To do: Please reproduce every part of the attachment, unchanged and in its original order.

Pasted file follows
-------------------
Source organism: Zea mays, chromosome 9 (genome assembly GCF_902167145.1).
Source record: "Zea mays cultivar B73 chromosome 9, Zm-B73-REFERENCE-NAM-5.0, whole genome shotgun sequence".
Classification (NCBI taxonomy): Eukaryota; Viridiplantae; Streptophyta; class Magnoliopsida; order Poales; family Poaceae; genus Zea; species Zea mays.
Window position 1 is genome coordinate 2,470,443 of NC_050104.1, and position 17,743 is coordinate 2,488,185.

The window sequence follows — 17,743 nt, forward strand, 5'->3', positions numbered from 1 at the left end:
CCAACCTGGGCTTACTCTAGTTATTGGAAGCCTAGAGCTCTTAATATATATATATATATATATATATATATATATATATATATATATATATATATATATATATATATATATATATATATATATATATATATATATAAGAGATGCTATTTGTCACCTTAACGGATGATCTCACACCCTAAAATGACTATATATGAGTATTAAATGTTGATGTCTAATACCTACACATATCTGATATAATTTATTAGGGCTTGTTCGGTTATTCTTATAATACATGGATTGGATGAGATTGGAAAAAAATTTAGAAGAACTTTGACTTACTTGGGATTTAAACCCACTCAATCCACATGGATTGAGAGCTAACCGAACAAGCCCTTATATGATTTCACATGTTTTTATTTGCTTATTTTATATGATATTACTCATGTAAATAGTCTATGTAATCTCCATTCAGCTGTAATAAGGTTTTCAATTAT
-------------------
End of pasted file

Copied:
Source organism: Zea mays, chromosome 9 (genome assembly GCF_902167145.1).
Source record: "Zea mays cultivar B73 chromosome 9, Zm-B73-REFERENCE-NAM-5.0, whole genome shotgun sequence".
Classification (NCBI taxonomy): Eukaryota; Viridiplantae; Streptophyta; class Magnoliopsida; order Poales; family Poaceae; genus Zea; species Zea mays.
Window position 1 is genome coordinate 2,470,443 of NC_050104.1, and position 17,743 is coordinate 2,488,185.

The window sequence follows — 17,743 nt, forward strand, 5'->3', positions numbered from 1 at the left end:
CCAACCTGGGCTTACTCTAGTTATTGGAAGCCTAGAGCTCTTAATATATATATATATATATATATATATATATATATATATATATATATATATATATATATATATATATATATATATATATATATATATATATATAAGAGATGCTATTTGTCACCTTAACGGATGATCTCACACCCTAAAATGACTATATATGAGTATTAAATGTTGATGTCTAATACCTACACATATCTGATATAATTTATTAGGGCTTGTTCGGTTATTCTTATAATACATGGATTGGATGAGATTGGAAAAAAATTTAGAAGAACTTTGACTTACTTGGGATTTAAACCCACTCAATCCACATGGATTGAGAGCTAACCGAACAAGCCCTTATATGATTTCACATGTTTTTATTTGCTTATTTTATATGATATTACTCATGTAAATAGTCTATGTAATCTCCATTCAGCTGTAATAAGGTTTTCAATTAT